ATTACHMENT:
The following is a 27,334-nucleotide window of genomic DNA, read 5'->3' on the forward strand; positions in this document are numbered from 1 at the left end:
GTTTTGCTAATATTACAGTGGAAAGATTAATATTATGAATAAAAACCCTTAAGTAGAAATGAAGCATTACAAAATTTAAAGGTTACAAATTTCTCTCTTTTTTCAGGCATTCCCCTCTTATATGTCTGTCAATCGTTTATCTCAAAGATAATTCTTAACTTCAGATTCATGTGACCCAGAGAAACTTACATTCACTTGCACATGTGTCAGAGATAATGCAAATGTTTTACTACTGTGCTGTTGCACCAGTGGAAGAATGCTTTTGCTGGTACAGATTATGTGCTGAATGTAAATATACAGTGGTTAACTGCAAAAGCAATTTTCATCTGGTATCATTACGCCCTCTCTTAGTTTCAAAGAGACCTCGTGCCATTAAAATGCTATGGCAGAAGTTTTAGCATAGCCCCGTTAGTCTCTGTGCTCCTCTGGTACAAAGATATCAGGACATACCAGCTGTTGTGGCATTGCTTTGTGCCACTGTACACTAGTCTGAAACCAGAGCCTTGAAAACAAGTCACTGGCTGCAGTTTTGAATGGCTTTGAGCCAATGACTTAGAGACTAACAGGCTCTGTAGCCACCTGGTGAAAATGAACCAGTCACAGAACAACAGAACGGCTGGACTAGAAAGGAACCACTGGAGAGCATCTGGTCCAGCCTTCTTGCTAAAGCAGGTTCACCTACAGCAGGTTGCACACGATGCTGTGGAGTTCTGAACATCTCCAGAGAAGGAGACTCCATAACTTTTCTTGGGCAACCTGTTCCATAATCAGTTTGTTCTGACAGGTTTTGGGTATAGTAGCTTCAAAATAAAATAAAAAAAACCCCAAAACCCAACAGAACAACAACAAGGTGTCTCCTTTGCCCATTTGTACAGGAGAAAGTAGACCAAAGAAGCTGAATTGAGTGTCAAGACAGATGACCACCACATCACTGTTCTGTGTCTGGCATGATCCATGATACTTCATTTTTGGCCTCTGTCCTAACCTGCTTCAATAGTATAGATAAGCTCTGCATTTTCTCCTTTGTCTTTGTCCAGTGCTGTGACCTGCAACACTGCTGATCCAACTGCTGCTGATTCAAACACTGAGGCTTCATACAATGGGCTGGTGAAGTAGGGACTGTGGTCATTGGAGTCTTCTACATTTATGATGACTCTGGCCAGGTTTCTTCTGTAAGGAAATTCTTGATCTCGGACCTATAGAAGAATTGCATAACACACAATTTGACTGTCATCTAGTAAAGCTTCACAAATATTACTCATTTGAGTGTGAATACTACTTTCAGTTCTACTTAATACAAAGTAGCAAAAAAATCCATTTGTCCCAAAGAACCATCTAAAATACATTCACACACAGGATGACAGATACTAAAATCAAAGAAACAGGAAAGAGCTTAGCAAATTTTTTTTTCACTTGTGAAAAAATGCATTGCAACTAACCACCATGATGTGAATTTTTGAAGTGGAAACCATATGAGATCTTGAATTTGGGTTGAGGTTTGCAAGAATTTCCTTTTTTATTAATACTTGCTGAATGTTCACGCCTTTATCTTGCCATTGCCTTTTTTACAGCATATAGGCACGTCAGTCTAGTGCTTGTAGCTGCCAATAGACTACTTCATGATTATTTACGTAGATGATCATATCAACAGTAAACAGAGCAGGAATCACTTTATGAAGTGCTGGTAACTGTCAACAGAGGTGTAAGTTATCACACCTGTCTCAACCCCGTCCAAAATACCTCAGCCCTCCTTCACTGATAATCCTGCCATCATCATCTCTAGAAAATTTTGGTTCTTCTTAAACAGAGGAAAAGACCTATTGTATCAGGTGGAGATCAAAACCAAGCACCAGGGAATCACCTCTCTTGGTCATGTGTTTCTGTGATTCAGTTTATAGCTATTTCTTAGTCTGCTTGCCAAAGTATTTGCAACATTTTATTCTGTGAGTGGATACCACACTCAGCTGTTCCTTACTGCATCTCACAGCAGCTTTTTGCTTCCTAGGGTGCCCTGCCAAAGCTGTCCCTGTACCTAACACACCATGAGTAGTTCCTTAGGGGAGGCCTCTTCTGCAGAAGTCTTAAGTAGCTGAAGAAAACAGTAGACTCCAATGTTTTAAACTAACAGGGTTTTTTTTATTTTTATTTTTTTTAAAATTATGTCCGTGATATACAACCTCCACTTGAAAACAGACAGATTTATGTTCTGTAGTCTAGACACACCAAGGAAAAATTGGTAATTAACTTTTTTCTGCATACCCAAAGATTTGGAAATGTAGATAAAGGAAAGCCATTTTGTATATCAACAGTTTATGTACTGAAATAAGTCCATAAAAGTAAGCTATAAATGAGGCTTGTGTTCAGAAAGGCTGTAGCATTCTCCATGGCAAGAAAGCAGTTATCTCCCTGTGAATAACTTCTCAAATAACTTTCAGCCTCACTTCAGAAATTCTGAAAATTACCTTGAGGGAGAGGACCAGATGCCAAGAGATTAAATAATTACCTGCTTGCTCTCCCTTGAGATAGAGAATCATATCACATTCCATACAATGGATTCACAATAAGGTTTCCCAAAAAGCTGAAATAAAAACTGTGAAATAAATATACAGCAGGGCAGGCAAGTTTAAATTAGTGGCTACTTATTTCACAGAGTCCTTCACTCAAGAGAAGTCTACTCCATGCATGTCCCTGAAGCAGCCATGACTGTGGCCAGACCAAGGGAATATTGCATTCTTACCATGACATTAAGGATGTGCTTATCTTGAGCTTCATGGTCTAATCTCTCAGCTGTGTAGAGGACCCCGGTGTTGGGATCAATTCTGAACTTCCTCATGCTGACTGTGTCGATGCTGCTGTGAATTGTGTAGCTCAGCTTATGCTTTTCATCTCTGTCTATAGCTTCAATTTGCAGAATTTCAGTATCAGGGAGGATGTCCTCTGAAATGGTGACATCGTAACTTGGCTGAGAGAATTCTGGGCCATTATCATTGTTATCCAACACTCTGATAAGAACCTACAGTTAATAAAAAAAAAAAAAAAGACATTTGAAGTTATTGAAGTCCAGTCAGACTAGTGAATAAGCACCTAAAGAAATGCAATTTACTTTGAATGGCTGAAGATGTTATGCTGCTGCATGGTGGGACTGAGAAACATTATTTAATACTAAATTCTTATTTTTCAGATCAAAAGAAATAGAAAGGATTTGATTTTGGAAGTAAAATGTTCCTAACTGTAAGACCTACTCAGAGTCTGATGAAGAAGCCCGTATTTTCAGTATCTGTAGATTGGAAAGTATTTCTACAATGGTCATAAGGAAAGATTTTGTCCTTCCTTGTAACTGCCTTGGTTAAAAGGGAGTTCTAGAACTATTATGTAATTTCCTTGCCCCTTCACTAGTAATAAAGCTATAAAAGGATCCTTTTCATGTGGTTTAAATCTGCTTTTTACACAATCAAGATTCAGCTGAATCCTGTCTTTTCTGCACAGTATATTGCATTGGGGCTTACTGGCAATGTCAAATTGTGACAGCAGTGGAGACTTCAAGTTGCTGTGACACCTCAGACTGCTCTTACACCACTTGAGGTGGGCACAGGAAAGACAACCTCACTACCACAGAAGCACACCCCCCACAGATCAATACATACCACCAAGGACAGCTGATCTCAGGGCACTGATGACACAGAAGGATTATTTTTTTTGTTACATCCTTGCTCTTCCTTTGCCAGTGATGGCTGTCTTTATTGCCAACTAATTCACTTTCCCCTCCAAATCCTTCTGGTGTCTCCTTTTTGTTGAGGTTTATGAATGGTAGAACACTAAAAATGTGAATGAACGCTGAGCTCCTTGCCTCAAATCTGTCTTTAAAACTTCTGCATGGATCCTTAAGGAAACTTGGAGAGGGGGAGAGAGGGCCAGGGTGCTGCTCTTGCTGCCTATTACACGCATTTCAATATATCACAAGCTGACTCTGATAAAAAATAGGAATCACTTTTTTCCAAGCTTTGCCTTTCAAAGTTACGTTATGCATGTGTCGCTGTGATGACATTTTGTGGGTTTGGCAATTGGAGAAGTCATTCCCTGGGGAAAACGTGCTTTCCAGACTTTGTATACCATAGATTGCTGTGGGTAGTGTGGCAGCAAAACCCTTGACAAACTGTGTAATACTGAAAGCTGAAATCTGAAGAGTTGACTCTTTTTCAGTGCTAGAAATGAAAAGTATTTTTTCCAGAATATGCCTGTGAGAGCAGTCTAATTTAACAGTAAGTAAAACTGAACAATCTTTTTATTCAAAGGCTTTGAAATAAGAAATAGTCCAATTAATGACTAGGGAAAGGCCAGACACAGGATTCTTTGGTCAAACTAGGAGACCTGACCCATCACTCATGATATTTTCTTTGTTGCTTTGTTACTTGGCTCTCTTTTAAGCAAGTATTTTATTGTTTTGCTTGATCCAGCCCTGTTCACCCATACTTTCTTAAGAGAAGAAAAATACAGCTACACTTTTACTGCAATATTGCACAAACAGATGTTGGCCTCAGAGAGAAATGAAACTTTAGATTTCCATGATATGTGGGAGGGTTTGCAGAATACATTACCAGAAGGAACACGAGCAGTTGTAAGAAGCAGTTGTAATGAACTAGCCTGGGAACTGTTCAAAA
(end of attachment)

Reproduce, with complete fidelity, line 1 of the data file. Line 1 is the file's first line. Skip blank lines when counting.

The following is a 27,334-nucleotide window of genomic DNA, read 5'->3' on the forward strand; positions in this document are numbered from 1 at the left end: